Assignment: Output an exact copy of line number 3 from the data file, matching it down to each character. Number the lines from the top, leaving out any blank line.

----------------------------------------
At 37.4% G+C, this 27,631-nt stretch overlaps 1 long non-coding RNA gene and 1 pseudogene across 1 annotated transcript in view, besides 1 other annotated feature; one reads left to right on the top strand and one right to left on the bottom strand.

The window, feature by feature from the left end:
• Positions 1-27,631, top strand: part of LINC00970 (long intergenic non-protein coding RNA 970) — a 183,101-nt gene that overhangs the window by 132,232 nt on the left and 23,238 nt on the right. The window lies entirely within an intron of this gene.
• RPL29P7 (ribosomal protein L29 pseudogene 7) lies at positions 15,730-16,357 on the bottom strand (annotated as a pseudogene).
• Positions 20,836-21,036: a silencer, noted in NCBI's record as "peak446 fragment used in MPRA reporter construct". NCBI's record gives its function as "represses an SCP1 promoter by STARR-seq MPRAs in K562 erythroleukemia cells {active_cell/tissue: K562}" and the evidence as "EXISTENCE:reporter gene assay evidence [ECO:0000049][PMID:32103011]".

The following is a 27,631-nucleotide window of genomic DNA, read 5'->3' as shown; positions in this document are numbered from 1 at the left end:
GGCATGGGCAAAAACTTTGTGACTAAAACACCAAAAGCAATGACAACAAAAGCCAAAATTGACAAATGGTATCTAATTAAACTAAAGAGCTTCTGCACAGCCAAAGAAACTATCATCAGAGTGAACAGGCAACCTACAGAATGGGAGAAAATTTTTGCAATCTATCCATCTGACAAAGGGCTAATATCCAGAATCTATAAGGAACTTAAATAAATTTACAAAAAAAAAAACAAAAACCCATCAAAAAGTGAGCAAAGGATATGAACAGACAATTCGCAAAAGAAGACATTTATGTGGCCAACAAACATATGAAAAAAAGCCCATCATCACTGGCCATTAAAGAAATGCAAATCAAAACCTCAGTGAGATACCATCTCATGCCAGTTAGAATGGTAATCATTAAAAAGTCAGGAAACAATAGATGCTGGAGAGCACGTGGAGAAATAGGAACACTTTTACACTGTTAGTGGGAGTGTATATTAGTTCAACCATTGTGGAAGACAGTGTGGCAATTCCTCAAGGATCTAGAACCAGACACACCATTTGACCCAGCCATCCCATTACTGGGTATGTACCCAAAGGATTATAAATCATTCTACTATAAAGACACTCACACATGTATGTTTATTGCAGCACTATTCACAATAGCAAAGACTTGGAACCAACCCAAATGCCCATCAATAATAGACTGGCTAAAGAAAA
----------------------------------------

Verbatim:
• Positions 1-27,631, top strand: part of LINC00970 (long intergenic non-protein coding RNA 970) — a 183,101-nt gene that overhangs the window by 132,232 nt on the left and 23,238 nt on the right. The window lies entirely within an intron of this gene.